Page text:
On an important side note, the real consideration is how difficult it may be to earn 8%, 9%, or 10% in an all-stock portfolio. And while the S&P 500 has averaged 10.50% per year since 1990, that came with a healthy dose of volatility.
*US recessions are noted in grey.
We expect returns to be muted going forward for a number of reasons, including high current equity valuations and persistently low interest rates.
Below, we find the current expected future returns for a US all-stock portfolio from 2 major investment managers:
Moreover, bonds have been in a bull market since interest rates peaked in the 1980s. A balanced portfolio of 60% stocks and 40% bonds has averaged 8% since 1995.
It’s best to expect a diversified portfolio of stocks and bonds to deliver just 3%-6% going forward.
For most people with solid retirement resources and reasonable longevity, waiting to take Social Security until age 70 years will likely yield the highest payout.
The optimal financial plan doesn’t exist in a vacuum. Emotions don’t show up on a spreadsheet. The ‘best’ strategy is unique to each individual, based on their own set of needs and circumstances.
Social Security timing is one of those decisions where you may accept trade-offs. We’ve talked about the math, but there is also deep emotion involved in the decision on when to claim.
We’ve heard from many that they may deeply regret the decision to delay benefits. They recall a lifetime of paychecks with 6.2% of their income withheld for the Social Security Trust Fund. For those that are self-employed, the withholding has been twice that. They are ready to collect.
For someone set on taking benefits before FRA or age 70, we fully recognize and acknowledge those feelings. But we will also test your financial plan under different claiming scenarios so you can decide how best to move forward.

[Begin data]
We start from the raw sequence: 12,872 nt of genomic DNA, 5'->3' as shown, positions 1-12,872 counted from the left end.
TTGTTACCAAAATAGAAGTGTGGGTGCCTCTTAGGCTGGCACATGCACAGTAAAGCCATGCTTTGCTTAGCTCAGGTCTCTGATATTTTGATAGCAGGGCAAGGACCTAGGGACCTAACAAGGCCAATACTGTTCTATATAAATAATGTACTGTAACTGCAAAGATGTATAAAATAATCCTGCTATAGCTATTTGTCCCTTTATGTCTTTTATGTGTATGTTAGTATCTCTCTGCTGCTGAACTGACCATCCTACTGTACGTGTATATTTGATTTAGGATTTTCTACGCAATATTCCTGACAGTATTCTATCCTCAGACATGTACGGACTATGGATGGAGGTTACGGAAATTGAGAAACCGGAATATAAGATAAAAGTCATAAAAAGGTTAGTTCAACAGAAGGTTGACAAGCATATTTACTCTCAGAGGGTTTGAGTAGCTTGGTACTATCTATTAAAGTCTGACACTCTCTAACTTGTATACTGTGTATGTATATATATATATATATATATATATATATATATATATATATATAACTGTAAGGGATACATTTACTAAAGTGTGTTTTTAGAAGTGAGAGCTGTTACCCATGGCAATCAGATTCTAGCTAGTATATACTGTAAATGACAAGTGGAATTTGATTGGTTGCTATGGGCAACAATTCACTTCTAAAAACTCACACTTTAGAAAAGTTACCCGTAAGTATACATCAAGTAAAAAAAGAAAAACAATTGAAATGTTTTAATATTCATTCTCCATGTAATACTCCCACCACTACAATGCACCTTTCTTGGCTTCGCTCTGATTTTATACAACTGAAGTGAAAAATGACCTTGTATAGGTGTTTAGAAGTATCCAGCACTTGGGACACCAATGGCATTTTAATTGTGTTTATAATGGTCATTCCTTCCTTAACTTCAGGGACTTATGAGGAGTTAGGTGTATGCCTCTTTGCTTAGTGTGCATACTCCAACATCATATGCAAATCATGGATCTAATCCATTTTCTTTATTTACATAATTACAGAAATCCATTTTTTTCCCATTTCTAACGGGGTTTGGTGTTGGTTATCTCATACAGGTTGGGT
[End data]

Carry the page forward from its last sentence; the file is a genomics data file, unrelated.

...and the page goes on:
Even though the Social Security Trust Fund is now projected to be “insolvent” by 2033, I do believe the system will exist largely in its current form. Therefore, your attention is best focused on how to maximize your accumulated benefits as one piece of your long-term financial security in retirement.
While there is no one-size-fits-all approach, the data points to delaying benefits as long as possible for most high-net-worth families.
So, what can you do right now to positively impact your Social Security picture?
- If you’re pre-retirement and it’s been a while since you’ve reviewed your Social Security benefits, you can create an online account here. (If you read our cyber protection piece and placed a freeze on your credit, you’ll want to do a temporary unfreeze to get through the sign-up process on the ssa.gov site.)
- If you’re pre-retirement, please reach out so we can discuss the facts, the math, and your feelings. Then, we can model how the different claiming options may affect your retirement plan.
- And if you’re currently in retirement and already collecting benefits, enjoy that monthly check -you’ve no doubt earned it!
Please reach out if we can be of any assistance planning for your Social Security retirement benefits or if we can help in the process of claiming your benefits with the Social Security Administration.